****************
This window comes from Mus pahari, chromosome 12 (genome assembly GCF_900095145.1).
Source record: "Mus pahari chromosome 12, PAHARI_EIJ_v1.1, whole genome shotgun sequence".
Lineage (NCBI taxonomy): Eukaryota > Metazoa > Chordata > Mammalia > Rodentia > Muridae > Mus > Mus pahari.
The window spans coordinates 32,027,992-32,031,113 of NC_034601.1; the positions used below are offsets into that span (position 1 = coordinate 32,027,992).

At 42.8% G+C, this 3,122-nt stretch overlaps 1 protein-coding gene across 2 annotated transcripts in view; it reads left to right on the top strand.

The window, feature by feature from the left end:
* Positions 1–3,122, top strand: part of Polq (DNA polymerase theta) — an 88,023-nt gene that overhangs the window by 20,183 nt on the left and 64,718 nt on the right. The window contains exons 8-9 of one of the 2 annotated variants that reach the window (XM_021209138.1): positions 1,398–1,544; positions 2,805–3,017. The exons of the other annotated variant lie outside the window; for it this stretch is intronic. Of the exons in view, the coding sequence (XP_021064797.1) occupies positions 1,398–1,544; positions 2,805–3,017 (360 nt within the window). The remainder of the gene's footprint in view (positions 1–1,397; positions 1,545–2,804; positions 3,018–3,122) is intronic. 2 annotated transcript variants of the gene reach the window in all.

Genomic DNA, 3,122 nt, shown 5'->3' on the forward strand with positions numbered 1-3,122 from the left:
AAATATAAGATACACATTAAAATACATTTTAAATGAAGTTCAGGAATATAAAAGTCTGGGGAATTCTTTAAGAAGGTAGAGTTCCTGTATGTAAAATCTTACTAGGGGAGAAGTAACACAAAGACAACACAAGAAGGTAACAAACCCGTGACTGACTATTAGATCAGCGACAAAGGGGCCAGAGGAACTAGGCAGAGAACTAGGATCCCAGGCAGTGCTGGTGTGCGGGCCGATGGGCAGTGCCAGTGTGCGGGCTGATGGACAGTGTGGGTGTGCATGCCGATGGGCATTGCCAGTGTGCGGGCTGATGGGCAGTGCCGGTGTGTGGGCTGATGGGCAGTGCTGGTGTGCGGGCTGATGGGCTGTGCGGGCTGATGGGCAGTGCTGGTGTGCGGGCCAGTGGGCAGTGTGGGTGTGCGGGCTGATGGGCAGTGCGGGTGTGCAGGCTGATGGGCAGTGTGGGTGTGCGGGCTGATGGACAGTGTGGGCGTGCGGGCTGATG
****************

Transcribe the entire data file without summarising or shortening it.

This window comes from Mus pahari, chromosome 12 (genome assembly GCF_900095145.1).
Source record: "Mus pahari chromosome 12, PAHARI_EIJ_v1.1, whole genome shotgun sequence".
Lineage (NCBI taxonomy): Eukaryota > Metazoa > Chordata > Mammalia > Rodentia > Muridae > Mus > Mus pahari.
The window spans coordinates 32,027,992-32,031,113 of NC_034601.1; the positions used below are offsets into that span (position 1 = coordinate 32,027,992).

At 42.8% G+C, this 3,122-nt stretch overlaps 1 protein-coding gene across 2 annotated transcripts in view; it reads left to right on the top strand.

The window, feature by feature from the left end:
* Positions 1–3,122, top strand: part of Polq (DNA polymerase theta) — an 88,023-nt gene that overhangs the window by 20,183 nt on the left and 64,718 nt on the right. The window contains exons 8-9 of one of the 2 annotated variants that reach the window (XM_021209138.1): positions 1,398–1,544; positions 2,805–3,017. The exons of the other annotated variant lie outside the window; for it this stretch is intronic. Of the exons in view, the coding sequence (XP_021064797.1) occupies positions 1,398–1,544; positions 2,805–3,017 (360 nt within the window). The remainder of the gene's footprint in view (positions 1–1,397; positions 1,545–2,804; positions 3,018–3,122) is intronic. 2 annotated transcript variants of the gene reach the window in all.

Genomic DNA, 3,122 nt, shown 5'->3' on the forward strand with positions numbered 1-3,122 from the left:
AAATATAAGATACACATTAAAATACATTTTAAATGAAGTTCAGGAATATAAAAGTCTGGGGAATTCTTTAAGAAGGTAGAGTTCCTGTATGTAAAATCTTACTAGGGGAGAAGTAACACAAAGACAACACAAGAAGGTAACAAACCCGTGACTGACTATTAGATCAGCGACAAAGGGGCCAGAGGAACTAGGCAGAGAACTAGGATCCCAGGCAGTGCTGGTGTGCGGGCCGATGGGCAGTGCCAGTGTGCGGGCTGATGGACAGTGTGGGTGTGCATGCCGATGGGCATTGCCAGTGTGCGGGCTGATGGGCAGTGCCGGTGTGTGGGCTGATGGGCAGTGCTGGTGTGCGGGCTGATGGGCTGTGCGGGCTGATGGGCAGTGCTGGTGTGCGGGCCAGTGGGCAGTGTGGGTGTGCGGGCTGATGGGCAGTGCGGGTGTGCAGGCTGATGGGCAGTGTGGGTGTGCGGGCTGATGGACAGTGTGGGCGTGCGGGCTGATG